Restaurant Review: Breakfast at Fifteen London

Since we visited Fifteen is no longer open for breakfast, but are open for lunch and dinner 7 days a week. (Updated Jan 2014)

Full Monty

We were kindly invited to a Saturday bloggers’ breakfast at Fifteen. The menu was definitely skewed towards the English breakfast, rather than brunch, end of the pre-noon possibilities. While the downstairs main restaurant and upstairs trattoria focus on Italian cuisine for lunch and in the evening, breakfast is predominately English-ish. So its porridge, muesli, a range of breakfast sandwiches, a full fry up, juices, smoothies, and for those requiring a more forceful pick-me-up a Bloody Mary (also available without the vodka as a Virgin Mary).   We thought it one of the best Bloody Marys  we had had for a long while, with highly flavoursome tomato juice, a powerful chilli kick and homemade celery salt.

Bloody Mary and Yellow Tomato Virgin Mary

As a pre-breakfast treat, we had fresh hot cross buns and rhubarb jam. The buns showed real excellence from the bakers, being light and fluffy and perfectly spiced, with a soft sticky crust.

After the hot cross bun, breakfast proper started with porridge. Porridge is a simple concept, and as a habitual porridge eater, I find it a great start to the day (as Dr Johnson said of oats “A grain, which in England is generally given to horses, but in Scotland supports the people” to which the answer is “Better horses, better people”) but porridge can fail. A sticky, wallpaper paste-y mess is not the healthy, cholesterol reducing start to the day that we’re all looking for.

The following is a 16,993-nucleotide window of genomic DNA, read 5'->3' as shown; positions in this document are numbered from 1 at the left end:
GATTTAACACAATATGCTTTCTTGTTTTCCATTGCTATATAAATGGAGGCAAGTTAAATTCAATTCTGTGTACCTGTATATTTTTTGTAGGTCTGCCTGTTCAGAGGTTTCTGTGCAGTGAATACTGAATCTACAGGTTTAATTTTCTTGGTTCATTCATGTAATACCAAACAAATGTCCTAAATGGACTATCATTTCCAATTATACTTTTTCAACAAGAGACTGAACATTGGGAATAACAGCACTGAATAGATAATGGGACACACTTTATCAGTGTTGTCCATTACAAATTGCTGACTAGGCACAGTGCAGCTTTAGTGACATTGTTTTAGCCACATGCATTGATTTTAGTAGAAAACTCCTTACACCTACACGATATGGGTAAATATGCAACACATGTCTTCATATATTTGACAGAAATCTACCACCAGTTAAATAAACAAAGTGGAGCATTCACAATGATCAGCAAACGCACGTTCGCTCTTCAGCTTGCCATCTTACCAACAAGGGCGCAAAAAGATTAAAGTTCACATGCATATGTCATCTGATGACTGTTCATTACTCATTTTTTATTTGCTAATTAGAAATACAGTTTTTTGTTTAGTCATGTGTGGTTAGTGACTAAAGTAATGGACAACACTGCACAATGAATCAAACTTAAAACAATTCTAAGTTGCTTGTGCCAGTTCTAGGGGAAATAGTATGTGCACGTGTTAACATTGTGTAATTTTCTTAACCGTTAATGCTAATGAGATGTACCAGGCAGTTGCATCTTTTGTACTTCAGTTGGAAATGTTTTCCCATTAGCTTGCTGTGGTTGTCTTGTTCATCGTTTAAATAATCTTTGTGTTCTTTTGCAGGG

And this porridge was most definitely a success. Very smooth and oaty, with a drizzle of maple syrup on top for an added layer of flavour. Lovely.

This was followed by the Full Monty (£10.50) – eggs (poached in my case) on a slice, Cumberland sausage, black pudding, sweet cured bacon, roasted tomato and a roasted mushroom. Excellent attention to ingredients, including eggs with positively the most orange yolks ever seen. Glowingly orange in fact. And really not at all greasy for a full English.

Other members of the party tucked into scrambled egg and smoked salmon (£10) with a healthy garnish of rocket.

I couldn’t resist temptation, and had to tuck into a second hot cross bun. After a breakfast of this type – excelling in both quality and quantity, I was set up for the rest of the day. Lunch would not be needed.

Also avaiable are breakfast sandwiches (from £4.40 to £6.85)

All in all a splendid breakfast, and well worth the trek across town from my corner of West London.   For those welded to their laptops, iPhones/Pads or Blackberries there is free wi-fi, perfect for surfing or tweeting.

Fifteen London was founded by Jamie Oliver in 2002.   The restaurant runs an apprentice scheme, giving hard to reach young people the chance to train as chefs.   The apprentices split their time between the restaurant and Lewisham college.   Running the scheme costs about £30,000 a year per trainee.  The restaurant’s profits are redirected into a charity to pay for the training of next generation of apprentices.

Apprentice chefs wear white hats, professionals wear black hats

Thank you to Fifteen for asking us to breakfast and to Hannah at Nourish PR for organising.

Fifteen London on Urbanspoon

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  1. says

    Those hot cross buns look all glistening and lovely! I think I would have eaten two as well!!

    The cooked breakfast also looks really tasty!

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